HALLOWELL – One of the most formidable challenges facing Maine and America is reforming our health care system to make it more affordable and ensure that all people have access to quality care. Our economic future and the prosperity of families and businesses hang in the balance.

For more than a decade, Maine stood in the forefront of innovation and progress toward these goals. But in 2011, the first session of the 125th Maine Legislature took giant steps backward with LD 1333, a proposal that gives more power and profits to insurance companies at the expense of consumers — the rural, older Mainers in particular.

The early results are in, and premiums for many small businesses, especially in rural Maine, are soaring. But there is hope on the horizon.

At the national level, key provisions of the landmark Affordable Care Act designed to drive down costs will soon take effect. And in Maine, several legislators have filed bills to address some of the worst aspects of LD 1333 in the Legislature’s upcoming session.

Under the ACA, states will implement “one-stop” health insurance exchanges beginning in 2014 to help individuals and businesses save time and money through comparison shopping for health insurance from a standard product menu. In each state, the governor and Legislature will design the exchange and determine who has a say in the process.

Unfortunately, Gov. LePage’s appointments to oversee Maine’s exchange allowed insurance agents and companies to dominate the process while shutting out consumer advocates.

LD 1333 provides another example of putting the interests of insurance companies ahead of Maine consumers.

First, it unfairly favors insurers by subsidizing their risks in the individual market through a new monthly fee on both individual and small group insurance policies. Insurers will appoint five of the 11 members of a board to oversee distribution of the funds collected among insurance companies.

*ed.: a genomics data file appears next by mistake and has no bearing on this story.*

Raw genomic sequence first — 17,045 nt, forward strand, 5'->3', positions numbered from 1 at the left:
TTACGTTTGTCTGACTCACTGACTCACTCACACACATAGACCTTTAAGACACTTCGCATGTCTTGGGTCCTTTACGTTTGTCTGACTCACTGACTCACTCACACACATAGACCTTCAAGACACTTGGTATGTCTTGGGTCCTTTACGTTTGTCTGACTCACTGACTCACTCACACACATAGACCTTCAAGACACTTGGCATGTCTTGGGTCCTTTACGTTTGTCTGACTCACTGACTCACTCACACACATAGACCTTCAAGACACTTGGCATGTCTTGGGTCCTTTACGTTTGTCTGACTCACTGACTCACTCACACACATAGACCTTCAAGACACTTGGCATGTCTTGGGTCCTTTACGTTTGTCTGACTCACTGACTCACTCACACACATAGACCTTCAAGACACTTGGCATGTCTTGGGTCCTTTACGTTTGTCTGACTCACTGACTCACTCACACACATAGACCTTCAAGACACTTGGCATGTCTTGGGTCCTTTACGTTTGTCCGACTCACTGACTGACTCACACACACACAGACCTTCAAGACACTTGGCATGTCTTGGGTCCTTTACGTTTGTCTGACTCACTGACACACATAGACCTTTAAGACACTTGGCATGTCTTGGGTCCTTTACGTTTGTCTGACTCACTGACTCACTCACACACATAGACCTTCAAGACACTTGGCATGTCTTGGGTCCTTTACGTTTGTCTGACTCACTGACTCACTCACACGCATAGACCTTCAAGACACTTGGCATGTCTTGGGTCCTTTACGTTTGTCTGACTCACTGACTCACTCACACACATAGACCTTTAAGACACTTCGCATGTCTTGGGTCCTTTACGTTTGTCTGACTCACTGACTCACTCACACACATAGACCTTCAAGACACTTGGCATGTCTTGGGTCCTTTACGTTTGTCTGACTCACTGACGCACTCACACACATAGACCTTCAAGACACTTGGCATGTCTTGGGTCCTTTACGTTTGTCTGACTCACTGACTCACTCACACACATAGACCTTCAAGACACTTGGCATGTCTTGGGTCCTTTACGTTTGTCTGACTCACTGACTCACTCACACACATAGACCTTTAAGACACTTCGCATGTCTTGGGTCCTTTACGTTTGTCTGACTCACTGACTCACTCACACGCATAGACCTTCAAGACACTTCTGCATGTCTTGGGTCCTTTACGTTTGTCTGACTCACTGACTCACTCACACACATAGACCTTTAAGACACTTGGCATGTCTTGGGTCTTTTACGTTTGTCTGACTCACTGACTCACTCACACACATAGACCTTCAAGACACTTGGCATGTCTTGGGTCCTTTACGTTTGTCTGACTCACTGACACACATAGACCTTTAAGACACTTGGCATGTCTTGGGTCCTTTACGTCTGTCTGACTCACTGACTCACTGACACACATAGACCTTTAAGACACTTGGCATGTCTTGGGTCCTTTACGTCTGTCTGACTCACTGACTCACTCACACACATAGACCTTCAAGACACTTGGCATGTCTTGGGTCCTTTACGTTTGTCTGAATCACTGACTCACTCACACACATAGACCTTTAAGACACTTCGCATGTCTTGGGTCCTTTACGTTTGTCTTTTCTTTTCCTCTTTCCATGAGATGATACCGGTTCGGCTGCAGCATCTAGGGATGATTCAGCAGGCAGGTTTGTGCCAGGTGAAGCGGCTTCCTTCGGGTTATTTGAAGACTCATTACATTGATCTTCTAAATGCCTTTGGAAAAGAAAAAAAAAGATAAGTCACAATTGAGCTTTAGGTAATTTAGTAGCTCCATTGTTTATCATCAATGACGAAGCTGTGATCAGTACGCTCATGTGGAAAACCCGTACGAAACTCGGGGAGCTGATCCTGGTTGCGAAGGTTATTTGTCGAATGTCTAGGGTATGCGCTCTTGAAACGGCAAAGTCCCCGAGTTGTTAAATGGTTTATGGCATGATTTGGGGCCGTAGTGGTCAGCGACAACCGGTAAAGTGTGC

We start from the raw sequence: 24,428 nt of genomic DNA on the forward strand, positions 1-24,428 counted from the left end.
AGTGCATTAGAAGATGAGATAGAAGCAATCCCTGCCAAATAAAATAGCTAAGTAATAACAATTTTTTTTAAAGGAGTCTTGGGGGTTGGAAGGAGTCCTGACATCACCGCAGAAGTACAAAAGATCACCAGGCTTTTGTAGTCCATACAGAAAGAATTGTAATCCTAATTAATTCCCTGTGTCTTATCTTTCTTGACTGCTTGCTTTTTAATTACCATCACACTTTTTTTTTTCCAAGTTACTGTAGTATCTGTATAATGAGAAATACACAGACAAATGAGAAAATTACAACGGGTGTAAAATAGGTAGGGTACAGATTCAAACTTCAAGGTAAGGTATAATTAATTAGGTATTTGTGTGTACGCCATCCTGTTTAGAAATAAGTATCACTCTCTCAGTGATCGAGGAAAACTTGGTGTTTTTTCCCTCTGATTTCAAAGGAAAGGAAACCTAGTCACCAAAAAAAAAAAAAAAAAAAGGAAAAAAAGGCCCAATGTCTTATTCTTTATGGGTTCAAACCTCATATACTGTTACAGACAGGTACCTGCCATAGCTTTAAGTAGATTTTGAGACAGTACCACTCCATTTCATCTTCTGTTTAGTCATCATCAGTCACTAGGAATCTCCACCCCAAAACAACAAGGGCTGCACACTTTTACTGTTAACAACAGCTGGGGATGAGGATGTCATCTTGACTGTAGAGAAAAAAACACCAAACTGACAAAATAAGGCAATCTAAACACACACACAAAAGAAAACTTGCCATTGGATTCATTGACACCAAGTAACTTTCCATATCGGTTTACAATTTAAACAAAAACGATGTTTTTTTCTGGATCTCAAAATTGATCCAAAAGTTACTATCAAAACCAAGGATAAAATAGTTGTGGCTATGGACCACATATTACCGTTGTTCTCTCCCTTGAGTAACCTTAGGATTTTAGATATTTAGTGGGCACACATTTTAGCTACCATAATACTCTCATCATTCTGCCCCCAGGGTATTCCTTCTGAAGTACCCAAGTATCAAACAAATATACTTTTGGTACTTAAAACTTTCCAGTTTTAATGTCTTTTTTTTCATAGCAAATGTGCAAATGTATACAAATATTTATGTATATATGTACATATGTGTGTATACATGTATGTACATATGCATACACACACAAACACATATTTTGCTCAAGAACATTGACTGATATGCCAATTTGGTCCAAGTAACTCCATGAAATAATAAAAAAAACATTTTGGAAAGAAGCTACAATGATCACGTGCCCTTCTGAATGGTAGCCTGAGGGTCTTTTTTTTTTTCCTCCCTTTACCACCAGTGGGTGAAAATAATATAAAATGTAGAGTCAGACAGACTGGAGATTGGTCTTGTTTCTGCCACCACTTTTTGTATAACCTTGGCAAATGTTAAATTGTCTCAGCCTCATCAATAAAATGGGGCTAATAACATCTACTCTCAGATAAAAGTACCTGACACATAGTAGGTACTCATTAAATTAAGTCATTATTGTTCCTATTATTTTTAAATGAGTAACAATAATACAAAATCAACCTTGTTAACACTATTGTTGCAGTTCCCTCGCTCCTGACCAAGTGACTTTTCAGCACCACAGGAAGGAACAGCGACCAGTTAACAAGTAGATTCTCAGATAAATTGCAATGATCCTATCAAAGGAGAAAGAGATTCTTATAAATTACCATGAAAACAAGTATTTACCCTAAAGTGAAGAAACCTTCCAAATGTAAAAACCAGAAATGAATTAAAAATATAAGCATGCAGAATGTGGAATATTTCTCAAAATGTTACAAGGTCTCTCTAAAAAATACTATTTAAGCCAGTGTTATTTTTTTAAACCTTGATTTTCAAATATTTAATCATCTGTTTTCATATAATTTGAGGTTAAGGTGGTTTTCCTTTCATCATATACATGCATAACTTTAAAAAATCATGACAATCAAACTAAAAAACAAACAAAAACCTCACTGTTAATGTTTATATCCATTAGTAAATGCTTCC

LD 1333 also eliminated the Maine Bureau of Insurance’s authority to review and rule on all individual insurance market annual rate increases less than 10 percent.

When Anthem recently proposed a 9.7 percent increase in individual rates, the Bureau of Insurance limited it to 5.2 percent after a thorough review. Under LD 1333, the bureau could not review even a 9.7 percent increase in the future — not the best outcome for Maine businesses and families!

LD 1333 also fails to address the factors that are truly driving health care costs through the roof: inadequate chronic disease management; wide variation in the cost and quality of care; and inefficiencies such as reliance on emergency rooms for basic preventive care or employing expensive screening tools or medications when less expensive but equally effective options are available.

To level the health insurance playing field for Maine families and small businesses, we need the LePage administration and Legislature to return to basic good governing principles.

They must insist that business is conducted in an open, transparent manner. They must insist upon rigid accountability standards to eliminate interest conflicts.

And above all, they must ensure a fair balance among competing interest groups that puts access to quality, affordable health care for everyone who needs it ahead of insurance company profits.

On Oct. 31, Maine’s Legislative Council will decide which bills it will allow the Legislature to consider when it reconvenes in January. It is important that council members hear from consumers about the inequities and burdens resulting from LD 1333 and other aspects of our current state health insurance regulatory policies.

They must demand that the council allow legislation to move forward that will restore balance and protect the best interests of families and small businesses.

One important step would be to restore the Bureau of Insurance’s individual market rate review process; re-examine the design and regulation of the guaranteed reinsurance program; and direct the bureau to monitor LD 1333’s many provisions rigorously and report on the impacts on families and small businesses statewide, especially in our rural communities.

Another key step is to resurrect the Advisory Council on Health Systems Development to revisit and inform the process of establishing Maine’s Health Insurance Exchange and pursue further health care system reforms.

Key provisions of LD 1333 threaten the access of thousands of Mainers to quality affordable health care coverage. Legislation to level the playing field will do much more to assure fairness and control costs for Maine families and small businesses.

– Special to the Press Herald